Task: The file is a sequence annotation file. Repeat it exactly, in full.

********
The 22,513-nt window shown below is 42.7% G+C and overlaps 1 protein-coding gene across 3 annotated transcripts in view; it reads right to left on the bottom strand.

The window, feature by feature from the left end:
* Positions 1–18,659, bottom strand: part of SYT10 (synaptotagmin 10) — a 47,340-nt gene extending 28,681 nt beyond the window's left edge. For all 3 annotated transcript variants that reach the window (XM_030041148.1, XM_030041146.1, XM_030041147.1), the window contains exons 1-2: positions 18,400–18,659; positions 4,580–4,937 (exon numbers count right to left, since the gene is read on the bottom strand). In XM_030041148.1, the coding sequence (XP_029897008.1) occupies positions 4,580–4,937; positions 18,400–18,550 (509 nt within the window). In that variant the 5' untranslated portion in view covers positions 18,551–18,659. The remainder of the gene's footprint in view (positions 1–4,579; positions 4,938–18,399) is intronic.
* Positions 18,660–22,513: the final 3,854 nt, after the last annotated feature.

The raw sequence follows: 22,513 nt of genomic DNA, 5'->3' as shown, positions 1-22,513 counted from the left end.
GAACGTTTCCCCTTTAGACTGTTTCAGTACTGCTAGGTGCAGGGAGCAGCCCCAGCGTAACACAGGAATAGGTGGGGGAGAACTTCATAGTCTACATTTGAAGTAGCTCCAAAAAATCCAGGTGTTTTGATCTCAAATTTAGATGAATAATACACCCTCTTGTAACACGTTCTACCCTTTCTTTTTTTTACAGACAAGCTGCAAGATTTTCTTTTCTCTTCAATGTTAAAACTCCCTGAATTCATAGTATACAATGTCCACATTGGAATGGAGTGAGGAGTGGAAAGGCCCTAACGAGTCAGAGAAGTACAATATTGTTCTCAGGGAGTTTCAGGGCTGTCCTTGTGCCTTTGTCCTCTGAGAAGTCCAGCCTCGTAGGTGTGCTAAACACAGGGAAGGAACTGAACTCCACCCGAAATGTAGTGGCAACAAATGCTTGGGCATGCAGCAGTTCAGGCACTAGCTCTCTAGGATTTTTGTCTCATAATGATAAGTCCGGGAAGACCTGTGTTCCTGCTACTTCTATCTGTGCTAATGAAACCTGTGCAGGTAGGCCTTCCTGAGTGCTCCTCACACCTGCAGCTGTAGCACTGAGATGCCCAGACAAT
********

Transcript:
The 22,513-nt window shown below is 42.7% G+C and overlaps 1 protein-coding gene across 3 annotated transcripts in view; it reads right to left on the bottom strand.

The window, feature by feature from the left end:
* Positions 1–18,659, bottom strand: part of SYT10 (synaptotagmin 10) — a 47,340-nt gene extending 28,681 nt beyond the window's left edge. For all 3 annotated transcript variants that reach the window (XM_030041148.1, XM_030041146.1, XM_030041147.1), the window contains exons 1-2: positions 18,400–18,659; positions 4,580–4,937 (exon numbers count right to left, since the gene is read on the bottom strand). In XM_030041148.1, the coding sequence (XP_029897008.1) occupies positions 4,580–4,937; positions 18,400–18,550 (509 nt within the window). In that variant the 5' untranslated portion in view covers positions 18,551–18,659. The remainder of the gene's footprint in view (positions 1–4,579; positions 4,938–18,399) is intronic.
* Positions 18,660–22,513: the final 3,854 nt, after the last annotated feature.

The raw sequence follows: 22,513 nt of genomic DNA, 5'->3' as shown, positions 1-22,513 counted from the left end.
GAACGTTTCCCCTTTAGACTGTTTCAGTACTGCTAGGTGCAGGGAGCAGCCCCAGCGTAACACAGGAATAGGTGGGGGAGAACTTCATAGTCTACATTTGAAGTAGCTCCAAAAAATCCAGGTGTTTTGATCTCAAATTTAGATGAATAATACACCCTCTTGTAACACGTTCTACCCTTTCTTTTTTTTACAGACAAGCTGCAAGATTTTCTTTTCTCTTCAATGTTAAAACTCCCTGAATTCATAGTATACAATGTCCACATTGGAATGGAGTGAGGAGTGGAAAGGCCCTAACGAGTCAGAGAAGTACAATATTGTTCTCAGGGAGTTTCAGGGCTGTCCTTGTGCCTTTGTCCTCTGAGAAGTCCAGCCTCGTAGGTGTGCTAAACACAGGGAAGGAACTGAACTCCACCCGAAATGTAGTGGCAACAAATGCTTGGGCATGCAGCAGTTCAGGCACTAGCTCTCTAGGATTTTTGTCTCATAATGATAAGTCCGGGAAGACCTGTGTTCCTGCTACTTCTATCTGTGCTAATGAAACCTGTGCAGGTAGGCCTTCCTGAGTGCTCCTCACACCTGCAGCTGTAGCACTGAGATGCCCAGACAAT